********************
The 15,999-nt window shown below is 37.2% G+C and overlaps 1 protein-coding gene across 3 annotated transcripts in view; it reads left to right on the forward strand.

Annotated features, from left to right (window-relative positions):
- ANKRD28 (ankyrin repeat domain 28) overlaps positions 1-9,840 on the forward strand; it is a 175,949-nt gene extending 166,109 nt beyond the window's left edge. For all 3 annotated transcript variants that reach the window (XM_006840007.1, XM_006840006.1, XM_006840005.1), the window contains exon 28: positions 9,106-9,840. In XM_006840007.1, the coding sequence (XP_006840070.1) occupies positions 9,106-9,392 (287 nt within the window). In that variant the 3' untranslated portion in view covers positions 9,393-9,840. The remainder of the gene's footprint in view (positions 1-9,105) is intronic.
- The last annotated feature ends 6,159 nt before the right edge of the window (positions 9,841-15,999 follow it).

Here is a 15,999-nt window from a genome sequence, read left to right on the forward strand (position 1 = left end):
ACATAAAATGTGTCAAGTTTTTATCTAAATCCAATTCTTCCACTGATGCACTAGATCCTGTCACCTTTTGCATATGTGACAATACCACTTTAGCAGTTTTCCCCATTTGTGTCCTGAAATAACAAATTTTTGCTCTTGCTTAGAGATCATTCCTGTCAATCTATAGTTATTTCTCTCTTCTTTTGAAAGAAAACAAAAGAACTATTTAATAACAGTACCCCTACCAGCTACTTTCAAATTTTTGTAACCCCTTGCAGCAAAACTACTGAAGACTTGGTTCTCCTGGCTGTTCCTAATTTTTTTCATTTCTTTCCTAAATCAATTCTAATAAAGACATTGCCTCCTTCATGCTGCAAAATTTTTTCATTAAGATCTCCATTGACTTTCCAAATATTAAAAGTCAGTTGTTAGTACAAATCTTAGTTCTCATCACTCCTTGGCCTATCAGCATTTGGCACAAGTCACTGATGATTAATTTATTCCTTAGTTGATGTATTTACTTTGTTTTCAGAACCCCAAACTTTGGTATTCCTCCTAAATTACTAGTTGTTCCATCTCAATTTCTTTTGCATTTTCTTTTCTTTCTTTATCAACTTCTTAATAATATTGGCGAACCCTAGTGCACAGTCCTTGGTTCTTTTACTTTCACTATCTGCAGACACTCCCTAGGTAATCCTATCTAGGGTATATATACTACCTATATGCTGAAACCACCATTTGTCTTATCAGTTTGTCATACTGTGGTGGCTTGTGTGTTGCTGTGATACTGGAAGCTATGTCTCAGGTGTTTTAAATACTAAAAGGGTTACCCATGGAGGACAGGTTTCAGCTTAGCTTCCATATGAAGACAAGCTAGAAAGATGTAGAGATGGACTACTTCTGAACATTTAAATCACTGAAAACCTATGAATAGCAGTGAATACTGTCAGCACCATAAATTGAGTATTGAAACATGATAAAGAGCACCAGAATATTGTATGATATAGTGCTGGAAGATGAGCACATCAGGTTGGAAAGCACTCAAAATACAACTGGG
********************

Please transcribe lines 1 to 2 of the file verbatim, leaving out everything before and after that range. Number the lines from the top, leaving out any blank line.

The 15,999-nt window shown below is 37.2% G+C and overlaps 1 protein-coding gene across 3 annotated transcripts in view; it reads left to right on the forward strand.

Annotated features, from left to right (window-relative positions):